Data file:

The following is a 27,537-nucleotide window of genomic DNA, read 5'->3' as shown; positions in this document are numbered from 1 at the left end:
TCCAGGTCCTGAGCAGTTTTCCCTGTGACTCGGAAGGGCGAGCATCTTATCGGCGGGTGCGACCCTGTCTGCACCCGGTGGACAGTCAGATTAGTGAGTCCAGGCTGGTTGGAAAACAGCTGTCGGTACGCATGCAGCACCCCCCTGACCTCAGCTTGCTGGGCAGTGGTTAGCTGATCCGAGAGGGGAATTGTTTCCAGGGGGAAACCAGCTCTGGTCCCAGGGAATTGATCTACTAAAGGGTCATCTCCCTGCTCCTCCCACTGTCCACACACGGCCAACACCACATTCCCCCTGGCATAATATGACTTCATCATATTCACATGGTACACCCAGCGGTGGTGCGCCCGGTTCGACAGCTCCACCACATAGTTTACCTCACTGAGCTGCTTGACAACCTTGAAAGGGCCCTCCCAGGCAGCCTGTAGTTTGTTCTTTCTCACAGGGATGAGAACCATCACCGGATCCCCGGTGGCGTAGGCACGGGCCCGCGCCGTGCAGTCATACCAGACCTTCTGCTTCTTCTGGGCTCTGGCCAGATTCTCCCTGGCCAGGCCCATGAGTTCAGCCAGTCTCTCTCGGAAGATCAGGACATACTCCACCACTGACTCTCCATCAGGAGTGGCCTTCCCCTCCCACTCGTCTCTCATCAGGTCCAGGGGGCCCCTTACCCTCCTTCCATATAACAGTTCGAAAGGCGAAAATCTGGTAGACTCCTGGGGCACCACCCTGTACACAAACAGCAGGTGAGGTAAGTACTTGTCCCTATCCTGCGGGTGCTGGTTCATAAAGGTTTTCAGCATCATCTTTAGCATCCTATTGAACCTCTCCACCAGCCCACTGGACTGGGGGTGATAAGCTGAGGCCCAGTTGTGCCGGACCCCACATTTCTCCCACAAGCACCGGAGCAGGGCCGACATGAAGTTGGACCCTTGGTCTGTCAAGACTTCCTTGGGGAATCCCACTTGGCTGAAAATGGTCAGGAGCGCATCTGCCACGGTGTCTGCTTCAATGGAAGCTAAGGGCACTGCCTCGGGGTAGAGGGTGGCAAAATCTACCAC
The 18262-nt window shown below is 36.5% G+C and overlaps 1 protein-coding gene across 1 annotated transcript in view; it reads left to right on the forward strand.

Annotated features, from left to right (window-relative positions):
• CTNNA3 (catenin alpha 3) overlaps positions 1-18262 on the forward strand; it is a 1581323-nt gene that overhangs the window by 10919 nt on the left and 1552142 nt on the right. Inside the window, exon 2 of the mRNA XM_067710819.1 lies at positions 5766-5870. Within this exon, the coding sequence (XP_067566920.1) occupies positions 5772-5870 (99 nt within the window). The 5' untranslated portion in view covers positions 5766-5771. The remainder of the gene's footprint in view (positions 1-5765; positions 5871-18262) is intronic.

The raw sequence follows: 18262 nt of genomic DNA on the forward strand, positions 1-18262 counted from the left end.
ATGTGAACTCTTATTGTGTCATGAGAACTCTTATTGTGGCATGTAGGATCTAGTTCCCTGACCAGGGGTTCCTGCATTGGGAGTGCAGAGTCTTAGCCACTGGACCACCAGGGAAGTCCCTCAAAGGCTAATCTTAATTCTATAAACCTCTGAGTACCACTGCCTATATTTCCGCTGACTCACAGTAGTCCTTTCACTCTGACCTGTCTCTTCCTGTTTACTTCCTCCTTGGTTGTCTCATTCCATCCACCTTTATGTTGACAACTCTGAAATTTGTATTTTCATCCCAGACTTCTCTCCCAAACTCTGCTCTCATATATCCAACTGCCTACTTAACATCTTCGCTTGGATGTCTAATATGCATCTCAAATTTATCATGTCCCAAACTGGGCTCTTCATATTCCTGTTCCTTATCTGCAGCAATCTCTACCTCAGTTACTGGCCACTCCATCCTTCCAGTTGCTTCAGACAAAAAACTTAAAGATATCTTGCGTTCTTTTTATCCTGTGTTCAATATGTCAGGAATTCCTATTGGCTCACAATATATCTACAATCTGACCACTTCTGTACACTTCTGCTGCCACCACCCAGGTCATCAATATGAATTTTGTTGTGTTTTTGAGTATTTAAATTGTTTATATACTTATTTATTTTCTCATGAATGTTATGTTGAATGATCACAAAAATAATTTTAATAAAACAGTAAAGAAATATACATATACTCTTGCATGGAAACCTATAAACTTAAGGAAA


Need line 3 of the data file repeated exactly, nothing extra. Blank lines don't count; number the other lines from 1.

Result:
The 18262-nt window shown below is 36.5% G+C and overlaps 1 protein-coding gene across 1 annotated transcript in view; it reads left to right on the forward strand.